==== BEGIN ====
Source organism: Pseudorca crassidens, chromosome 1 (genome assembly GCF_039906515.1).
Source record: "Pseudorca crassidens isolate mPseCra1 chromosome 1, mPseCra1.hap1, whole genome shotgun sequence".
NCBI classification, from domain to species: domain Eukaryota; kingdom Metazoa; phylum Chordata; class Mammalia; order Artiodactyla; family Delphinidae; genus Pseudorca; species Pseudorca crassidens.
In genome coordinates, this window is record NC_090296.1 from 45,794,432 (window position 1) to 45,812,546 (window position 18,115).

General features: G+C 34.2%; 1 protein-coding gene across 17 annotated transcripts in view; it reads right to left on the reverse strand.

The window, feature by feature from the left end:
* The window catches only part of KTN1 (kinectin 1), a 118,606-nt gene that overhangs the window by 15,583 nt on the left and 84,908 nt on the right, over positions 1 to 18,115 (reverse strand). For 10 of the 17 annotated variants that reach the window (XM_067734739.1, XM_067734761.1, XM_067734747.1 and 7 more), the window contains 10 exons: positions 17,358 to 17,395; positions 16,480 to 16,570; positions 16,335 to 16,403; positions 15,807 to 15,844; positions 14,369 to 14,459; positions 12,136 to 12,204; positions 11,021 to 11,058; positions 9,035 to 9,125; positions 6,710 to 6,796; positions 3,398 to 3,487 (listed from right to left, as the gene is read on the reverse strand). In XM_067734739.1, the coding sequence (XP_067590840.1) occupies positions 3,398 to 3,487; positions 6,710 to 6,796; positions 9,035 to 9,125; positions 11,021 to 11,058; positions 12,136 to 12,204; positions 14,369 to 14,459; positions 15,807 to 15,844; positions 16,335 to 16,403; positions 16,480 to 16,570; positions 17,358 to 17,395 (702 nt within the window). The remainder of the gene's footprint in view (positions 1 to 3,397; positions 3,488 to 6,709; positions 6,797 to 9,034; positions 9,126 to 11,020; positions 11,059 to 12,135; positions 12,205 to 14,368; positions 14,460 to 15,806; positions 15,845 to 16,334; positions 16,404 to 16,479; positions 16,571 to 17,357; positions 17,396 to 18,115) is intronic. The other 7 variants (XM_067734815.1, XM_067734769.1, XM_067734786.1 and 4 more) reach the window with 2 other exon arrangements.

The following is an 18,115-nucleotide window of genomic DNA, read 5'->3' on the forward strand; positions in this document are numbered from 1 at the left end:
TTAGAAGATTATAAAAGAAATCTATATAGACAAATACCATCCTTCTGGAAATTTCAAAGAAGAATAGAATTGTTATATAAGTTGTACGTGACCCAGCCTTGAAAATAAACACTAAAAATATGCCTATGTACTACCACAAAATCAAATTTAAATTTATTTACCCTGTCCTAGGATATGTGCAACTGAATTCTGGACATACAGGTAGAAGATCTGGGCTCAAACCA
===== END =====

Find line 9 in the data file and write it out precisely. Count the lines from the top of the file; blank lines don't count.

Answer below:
TTAGAAGATTATAAAAGAAATCTATATAGACAAATACCATCCTTCTGGAAATTTCAAAGAAGAATAGAATTGTTATATAAGTTGTACGTGACCCAGCCTTGAAAATAAACACTAAAAATATGCCTATGTACTACCACAAAATCAAATTTAAATTTATTTACCCTGTCCTAGGATATGTGCAACTGAATTCTGGACATACAGGTAGAAGATCTGGGCTCAAACCA